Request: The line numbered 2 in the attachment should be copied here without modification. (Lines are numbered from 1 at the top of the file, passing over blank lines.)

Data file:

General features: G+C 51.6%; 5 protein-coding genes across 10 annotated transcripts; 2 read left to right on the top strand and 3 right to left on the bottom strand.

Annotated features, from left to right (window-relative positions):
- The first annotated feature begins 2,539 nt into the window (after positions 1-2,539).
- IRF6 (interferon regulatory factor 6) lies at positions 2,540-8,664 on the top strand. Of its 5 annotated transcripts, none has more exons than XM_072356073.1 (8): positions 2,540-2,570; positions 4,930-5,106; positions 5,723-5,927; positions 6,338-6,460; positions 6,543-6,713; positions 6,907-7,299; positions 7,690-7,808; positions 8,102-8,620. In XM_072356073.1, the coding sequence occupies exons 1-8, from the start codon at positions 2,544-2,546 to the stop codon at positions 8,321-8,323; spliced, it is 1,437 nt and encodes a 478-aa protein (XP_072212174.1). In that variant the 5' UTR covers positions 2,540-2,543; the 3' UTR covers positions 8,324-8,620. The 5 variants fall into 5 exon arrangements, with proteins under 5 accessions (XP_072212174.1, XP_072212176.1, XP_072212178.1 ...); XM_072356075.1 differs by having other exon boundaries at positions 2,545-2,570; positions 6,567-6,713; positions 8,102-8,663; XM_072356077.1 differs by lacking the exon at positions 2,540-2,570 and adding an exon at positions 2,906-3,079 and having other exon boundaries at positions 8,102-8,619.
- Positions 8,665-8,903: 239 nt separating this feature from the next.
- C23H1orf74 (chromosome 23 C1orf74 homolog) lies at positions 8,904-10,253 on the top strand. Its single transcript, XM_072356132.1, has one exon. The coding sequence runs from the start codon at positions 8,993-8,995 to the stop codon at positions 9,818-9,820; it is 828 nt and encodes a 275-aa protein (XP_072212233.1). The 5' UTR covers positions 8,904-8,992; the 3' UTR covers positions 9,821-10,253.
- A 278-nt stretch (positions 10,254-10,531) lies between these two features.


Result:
Annotated features, from left to right (window-relative positions):